This week’s blog is on Risk Treatment. It is an important step in completing the Plan-Do-Check-Act cycle for continuous quality improvement. Much like a doctor and her patient, before we can treat our operations, we need to diagnose what the problem is and where our treatment should be applied. Once the cure has been diagnosed, the doctor can set out a plan of action for effective treatment to nurses, supportive staff and keep administrative tabs. Once those actors come into play, the treatment needs to be evaluated regularly to see if it is, in fact, curing the patient. After effective treatment, the patient may be discharged, and operations should resume more safely again.
If the 8 steps of the bowtie were carried out successfully, any glaring gaps should become immediately visible. Search, for example, for any threats without barriers on them. Finding these ‘open wounds’ will improve your risk-based decision making by helping you allocate your often limited resources more effectively.
After completing the 8 steps, using the metadata defined in previous blogs will further assist you in finding soft spots in your system. For example, are there any barrier lines that all have the same barrier type? If the answer is yes, the diagnosis is simple: vary the type of barriers.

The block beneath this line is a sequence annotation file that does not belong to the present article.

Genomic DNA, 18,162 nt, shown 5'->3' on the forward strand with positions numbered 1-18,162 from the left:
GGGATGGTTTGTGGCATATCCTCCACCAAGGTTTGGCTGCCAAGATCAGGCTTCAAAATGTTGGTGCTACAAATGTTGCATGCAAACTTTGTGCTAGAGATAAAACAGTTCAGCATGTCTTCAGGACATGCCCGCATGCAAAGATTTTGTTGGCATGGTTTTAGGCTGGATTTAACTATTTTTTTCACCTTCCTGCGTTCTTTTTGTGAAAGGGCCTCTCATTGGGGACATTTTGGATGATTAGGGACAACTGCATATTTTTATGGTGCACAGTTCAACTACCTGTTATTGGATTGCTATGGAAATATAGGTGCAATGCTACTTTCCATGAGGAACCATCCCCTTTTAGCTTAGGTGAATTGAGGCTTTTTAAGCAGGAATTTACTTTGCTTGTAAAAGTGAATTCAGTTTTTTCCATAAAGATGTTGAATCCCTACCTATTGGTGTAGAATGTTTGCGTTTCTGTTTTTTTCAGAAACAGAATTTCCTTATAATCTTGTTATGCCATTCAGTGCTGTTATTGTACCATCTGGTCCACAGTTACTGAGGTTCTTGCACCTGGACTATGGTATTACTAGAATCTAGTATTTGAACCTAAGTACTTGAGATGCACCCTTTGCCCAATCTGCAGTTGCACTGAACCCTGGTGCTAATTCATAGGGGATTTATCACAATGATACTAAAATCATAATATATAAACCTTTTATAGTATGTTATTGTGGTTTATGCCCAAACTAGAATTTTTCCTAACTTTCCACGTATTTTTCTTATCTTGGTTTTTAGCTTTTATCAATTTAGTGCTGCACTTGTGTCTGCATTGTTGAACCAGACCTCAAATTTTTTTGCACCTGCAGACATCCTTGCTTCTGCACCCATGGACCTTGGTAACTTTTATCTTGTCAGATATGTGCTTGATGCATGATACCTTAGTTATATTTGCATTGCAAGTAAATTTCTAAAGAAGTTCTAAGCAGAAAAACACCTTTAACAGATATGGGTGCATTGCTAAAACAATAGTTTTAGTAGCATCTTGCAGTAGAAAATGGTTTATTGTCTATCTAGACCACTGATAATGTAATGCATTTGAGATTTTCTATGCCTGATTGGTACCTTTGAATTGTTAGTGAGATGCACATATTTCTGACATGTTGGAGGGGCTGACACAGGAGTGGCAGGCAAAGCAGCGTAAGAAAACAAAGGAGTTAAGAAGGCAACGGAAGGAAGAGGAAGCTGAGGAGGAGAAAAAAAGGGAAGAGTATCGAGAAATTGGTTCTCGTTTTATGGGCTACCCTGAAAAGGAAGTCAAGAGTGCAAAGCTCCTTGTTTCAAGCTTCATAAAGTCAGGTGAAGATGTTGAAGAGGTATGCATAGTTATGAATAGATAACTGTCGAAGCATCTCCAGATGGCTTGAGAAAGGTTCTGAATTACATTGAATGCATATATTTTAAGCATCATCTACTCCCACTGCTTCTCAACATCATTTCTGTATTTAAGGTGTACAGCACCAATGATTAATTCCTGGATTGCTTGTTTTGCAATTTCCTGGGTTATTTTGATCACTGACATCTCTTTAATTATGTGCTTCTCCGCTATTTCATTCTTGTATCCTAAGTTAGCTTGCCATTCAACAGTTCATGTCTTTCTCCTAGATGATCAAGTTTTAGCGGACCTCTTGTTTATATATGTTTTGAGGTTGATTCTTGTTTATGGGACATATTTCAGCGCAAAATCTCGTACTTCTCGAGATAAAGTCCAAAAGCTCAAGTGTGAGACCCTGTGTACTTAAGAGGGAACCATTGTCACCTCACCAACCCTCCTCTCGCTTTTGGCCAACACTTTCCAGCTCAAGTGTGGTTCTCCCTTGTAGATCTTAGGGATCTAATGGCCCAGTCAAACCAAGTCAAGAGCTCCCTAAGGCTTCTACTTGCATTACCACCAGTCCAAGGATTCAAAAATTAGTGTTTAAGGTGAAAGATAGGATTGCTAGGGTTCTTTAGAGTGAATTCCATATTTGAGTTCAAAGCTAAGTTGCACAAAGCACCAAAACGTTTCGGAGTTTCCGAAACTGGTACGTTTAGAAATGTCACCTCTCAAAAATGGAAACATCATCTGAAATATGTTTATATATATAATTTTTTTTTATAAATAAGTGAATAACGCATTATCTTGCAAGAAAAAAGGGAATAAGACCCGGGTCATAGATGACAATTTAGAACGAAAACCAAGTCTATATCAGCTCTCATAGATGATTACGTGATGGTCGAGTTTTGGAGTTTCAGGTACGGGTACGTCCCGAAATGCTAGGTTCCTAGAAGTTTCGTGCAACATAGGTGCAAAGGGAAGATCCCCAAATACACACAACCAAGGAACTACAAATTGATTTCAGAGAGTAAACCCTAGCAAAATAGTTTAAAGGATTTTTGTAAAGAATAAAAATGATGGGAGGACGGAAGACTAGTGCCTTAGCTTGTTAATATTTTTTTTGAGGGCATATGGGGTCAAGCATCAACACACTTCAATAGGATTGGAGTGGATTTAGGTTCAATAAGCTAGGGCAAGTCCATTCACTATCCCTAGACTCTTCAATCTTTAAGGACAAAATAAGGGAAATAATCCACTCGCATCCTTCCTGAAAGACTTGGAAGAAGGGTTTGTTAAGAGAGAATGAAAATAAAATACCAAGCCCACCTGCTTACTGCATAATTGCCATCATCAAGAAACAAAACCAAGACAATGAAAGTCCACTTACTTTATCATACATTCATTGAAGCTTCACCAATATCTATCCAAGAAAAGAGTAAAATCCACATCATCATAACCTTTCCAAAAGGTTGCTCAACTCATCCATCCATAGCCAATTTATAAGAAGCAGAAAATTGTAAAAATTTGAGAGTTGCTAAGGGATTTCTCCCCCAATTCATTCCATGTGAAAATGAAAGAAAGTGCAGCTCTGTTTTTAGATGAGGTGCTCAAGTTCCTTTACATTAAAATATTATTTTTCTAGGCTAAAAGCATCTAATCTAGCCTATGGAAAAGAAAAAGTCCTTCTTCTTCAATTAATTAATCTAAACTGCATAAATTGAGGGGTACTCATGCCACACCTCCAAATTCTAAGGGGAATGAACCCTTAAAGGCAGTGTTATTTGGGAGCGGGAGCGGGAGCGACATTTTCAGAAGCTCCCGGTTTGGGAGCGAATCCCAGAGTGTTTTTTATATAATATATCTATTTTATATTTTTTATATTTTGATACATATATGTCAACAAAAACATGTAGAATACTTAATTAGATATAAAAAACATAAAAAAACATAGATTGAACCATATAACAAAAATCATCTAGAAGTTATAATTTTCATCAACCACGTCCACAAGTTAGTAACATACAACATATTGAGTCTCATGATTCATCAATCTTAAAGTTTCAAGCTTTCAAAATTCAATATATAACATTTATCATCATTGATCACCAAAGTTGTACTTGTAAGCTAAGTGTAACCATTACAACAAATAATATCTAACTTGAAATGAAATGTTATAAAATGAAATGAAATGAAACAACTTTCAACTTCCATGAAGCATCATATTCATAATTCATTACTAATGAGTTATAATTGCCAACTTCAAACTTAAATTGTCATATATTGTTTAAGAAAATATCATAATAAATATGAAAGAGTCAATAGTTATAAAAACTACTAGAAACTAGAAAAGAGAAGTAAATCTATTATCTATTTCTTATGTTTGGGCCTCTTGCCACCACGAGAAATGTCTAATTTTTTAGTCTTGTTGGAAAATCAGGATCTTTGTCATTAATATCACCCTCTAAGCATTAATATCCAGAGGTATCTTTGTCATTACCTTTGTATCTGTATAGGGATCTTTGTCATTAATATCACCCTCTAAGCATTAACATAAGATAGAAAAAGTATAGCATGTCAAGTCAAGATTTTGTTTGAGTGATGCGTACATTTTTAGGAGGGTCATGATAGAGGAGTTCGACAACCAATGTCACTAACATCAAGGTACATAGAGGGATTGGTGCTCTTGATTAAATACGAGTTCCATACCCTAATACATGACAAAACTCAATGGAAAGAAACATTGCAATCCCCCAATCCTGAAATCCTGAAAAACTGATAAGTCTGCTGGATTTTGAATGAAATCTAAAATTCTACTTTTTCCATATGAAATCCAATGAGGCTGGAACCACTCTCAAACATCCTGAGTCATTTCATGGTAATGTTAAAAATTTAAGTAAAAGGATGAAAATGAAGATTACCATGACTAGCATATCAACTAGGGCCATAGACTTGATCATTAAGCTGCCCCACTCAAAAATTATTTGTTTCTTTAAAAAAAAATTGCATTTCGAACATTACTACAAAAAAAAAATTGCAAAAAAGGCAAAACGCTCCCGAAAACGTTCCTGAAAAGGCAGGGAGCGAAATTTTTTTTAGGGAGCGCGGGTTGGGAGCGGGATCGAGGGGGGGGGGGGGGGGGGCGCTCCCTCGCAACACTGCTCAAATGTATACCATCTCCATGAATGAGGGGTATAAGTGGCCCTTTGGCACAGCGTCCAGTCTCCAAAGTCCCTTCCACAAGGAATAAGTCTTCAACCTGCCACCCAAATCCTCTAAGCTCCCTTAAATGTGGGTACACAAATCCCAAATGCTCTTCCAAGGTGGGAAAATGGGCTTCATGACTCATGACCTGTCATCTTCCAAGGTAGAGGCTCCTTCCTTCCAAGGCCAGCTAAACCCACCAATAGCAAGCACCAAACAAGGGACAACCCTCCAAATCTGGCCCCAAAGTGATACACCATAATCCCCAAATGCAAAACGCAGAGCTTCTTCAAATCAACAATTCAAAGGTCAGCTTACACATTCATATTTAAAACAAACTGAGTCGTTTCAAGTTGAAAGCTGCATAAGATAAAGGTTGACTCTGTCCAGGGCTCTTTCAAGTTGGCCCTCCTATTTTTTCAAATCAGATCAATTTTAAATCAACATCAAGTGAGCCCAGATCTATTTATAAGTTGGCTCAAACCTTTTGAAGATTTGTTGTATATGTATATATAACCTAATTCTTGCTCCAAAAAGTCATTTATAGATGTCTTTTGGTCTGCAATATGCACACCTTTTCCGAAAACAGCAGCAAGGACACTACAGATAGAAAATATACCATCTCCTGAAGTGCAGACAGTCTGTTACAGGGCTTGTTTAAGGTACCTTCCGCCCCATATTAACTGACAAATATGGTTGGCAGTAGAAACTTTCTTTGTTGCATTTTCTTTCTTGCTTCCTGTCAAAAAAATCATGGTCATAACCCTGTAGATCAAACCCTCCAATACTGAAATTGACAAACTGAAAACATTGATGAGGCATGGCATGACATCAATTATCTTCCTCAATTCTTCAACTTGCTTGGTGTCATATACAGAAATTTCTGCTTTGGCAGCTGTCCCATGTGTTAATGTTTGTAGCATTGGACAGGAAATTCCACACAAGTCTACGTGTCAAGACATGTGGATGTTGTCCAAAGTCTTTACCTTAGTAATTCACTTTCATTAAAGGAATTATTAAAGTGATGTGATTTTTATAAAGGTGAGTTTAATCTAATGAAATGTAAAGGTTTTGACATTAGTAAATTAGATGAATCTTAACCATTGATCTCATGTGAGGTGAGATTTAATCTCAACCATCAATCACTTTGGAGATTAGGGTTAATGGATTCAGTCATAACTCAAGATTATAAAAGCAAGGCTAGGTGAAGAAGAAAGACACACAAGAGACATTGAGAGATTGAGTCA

Once the diagnosis is clear, the accountable people must be assigned. Who is in charge of ensuring that extra barriers are added? Who is responsible for introducing different types of barriers? Who is accountable for updating the procedures? Having defined the action party, a deadline must be given. Before what date should the treatment have been completed? What is the priority of said treatment? Is it of the highest importance? Or can it wait in favor of more urgent other treatments? This will help your decision makers to prioritize and thus more effectively allocate resources.
Assessing whether the proposed treatment is actually effective is an often-overlooked vital part of the PDCA cycle. Someone needs to review whether the treatment has A) been completed, and B) been effective. Does the new change, in fact, make the system safer?
When all these steps have been completed, we are back at the planning phase and the cycle starts anew. The paper world should now more closely reflect the real world, for at least a short while, until the real world changes again, as it always does.
To find out how to try to keep up with the ever-changing world around us, read next week’s blog on Action Tracking in the BowTieServer.